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It’s never too late for older adults to build muscle, study finds

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Birmingham, England — Even if you’re older and haven’t worked out in years – or ever – resistance exercises can help you build muscle on par with highly trained athletes of similar age, results of a recent study from the University of Birmingham show.

Researchers studied eight “untrained older male” participants between 60 and 80 years old and seven “male master endurance athletes” in the same age range who trained more than twice a year for at least the previous two decades. To gauge both groups’ ability to build muscle, the participants engaged in weight training using an exercise machine and were given isotope tracers to show protein growth. The researchers also collected muscle biopsies 48 hours before and after the training.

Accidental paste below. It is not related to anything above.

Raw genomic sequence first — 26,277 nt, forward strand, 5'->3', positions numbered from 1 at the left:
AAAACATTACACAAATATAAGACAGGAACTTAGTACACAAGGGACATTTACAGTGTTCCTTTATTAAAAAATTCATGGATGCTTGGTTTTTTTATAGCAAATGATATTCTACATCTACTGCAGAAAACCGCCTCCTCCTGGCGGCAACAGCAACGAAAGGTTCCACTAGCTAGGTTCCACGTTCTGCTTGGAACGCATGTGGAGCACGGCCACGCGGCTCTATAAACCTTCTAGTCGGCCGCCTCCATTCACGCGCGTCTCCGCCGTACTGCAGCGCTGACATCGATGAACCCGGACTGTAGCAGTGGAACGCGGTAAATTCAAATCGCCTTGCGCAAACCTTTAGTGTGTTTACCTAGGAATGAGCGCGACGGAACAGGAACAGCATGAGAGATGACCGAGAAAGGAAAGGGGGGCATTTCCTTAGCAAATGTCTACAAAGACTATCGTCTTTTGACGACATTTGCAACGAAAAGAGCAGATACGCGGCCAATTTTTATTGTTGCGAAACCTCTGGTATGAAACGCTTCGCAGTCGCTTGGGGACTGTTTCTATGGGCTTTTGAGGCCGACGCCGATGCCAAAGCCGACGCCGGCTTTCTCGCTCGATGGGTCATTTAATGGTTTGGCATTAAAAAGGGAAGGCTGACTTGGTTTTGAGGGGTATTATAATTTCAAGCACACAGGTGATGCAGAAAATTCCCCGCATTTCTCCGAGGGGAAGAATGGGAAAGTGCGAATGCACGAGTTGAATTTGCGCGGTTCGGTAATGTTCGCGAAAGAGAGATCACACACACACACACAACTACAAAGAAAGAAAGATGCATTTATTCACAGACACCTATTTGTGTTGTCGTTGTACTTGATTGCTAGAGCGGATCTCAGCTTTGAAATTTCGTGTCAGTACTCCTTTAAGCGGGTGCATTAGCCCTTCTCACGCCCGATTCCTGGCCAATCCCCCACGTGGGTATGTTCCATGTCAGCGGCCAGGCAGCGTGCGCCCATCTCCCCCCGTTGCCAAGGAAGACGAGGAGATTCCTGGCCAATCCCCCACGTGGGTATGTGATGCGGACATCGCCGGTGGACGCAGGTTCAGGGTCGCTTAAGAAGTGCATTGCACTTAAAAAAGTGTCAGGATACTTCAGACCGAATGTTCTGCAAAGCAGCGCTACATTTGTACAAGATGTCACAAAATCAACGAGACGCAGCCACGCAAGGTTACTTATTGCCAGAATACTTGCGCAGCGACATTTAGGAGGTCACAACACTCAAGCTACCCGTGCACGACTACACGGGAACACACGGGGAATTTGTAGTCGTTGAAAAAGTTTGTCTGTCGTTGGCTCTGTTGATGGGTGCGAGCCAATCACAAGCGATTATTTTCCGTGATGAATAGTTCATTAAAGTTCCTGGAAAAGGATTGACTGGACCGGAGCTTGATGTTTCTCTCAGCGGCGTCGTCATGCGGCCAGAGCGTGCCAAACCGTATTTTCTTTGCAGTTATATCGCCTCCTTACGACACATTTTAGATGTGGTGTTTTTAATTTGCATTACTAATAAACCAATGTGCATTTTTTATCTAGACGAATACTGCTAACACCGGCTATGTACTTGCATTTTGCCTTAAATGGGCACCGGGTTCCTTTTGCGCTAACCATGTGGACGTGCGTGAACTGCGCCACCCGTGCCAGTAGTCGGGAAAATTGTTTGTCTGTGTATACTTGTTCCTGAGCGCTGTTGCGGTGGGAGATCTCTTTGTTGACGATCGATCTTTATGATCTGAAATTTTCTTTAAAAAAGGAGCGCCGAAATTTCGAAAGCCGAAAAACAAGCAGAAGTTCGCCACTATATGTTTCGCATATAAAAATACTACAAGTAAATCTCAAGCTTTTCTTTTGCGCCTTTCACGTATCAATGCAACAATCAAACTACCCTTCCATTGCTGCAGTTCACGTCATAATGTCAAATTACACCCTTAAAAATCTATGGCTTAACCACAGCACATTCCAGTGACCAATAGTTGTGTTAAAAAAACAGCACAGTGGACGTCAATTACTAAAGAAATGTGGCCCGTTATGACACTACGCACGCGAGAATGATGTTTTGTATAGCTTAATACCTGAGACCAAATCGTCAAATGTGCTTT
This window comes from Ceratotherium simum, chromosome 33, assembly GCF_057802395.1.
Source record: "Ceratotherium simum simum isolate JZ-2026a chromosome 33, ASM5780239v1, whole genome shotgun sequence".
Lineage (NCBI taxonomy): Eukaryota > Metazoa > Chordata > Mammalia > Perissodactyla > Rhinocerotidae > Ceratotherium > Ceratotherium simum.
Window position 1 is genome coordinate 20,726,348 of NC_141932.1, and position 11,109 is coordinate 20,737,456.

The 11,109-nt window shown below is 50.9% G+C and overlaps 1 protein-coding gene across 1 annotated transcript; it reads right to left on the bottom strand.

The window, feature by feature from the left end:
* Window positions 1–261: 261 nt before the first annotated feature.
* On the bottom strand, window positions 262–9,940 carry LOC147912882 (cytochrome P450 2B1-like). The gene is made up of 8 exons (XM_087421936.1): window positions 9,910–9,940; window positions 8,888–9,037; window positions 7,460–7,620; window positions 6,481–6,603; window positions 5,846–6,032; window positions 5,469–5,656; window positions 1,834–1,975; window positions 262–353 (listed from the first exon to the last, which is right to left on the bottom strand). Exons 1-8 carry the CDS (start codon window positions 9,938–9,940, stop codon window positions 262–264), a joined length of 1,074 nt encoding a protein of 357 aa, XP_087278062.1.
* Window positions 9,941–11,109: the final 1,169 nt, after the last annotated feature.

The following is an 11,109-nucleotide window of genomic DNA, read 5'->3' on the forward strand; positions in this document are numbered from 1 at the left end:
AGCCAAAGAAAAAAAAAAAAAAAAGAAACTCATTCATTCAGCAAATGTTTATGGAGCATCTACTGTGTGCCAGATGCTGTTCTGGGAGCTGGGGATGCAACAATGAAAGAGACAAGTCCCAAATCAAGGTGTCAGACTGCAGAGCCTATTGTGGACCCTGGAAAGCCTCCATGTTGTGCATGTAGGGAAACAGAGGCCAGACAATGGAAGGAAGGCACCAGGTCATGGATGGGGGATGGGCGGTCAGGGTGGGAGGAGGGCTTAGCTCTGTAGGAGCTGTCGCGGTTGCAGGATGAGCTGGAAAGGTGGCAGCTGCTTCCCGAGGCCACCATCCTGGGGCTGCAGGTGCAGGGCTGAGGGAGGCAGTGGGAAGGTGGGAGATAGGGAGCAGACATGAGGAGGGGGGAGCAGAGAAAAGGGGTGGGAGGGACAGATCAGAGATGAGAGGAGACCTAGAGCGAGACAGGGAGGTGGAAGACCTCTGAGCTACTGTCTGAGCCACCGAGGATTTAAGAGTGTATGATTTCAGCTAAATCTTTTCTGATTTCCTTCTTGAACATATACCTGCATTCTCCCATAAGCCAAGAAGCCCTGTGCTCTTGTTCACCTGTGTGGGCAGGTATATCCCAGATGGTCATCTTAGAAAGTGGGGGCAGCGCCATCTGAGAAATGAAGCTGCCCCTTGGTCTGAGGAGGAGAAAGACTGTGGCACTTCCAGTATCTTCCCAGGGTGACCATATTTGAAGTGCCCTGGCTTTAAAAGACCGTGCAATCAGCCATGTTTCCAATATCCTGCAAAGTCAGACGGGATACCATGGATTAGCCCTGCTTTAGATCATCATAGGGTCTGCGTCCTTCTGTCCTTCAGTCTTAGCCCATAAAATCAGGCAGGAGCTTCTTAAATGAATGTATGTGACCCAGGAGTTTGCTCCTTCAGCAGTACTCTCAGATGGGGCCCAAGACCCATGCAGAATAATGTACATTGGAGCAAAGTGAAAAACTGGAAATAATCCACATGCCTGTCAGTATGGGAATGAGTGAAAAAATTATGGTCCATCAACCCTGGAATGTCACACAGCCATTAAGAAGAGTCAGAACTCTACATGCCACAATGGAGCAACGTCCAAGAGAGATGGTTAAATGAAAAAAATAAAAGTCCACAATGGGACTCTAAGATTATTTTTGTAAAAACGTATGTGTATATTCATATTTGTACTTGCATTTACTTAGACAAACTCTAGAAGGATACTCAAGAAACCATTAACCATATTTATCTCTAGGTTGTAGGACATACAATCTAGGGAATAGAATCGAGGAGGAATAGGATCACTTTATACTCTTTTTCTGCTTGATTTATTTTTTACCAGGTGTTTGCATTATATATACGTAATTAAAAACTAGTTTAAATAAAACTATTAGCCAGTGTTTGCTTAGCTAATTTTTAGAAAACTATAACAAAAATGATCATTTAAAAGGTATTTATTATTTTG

“The researchers had expected that the master athletes would have an increased ability to build muscle due to their superior levels of fitness over a prolonged period of time,” an Aug. 30 press release from the University of Birmingham states. “In fact, the results showed that both groups had an equal capacity to build muscle in response to exercise.”

Lead researcher Leigh Breen adds, “Our study clearly shows that it doesn’t matter if you haven’t been a regular exerciser throughout your life, you can still derive benefit from exercise whenever you start. Obviously a long-term commitment to good health and exercise is the best approach to achieve whole-body health, but even starting later on in life will help delay age-related frailty and muscle weakness.”

The researcher also said that more guidance is needed on how older people can improve muscular strength even with activities such as gardening or walking up and down a flight of stairs.

The study was published online Aug. 30 in the journal Frontiers in Physiology.

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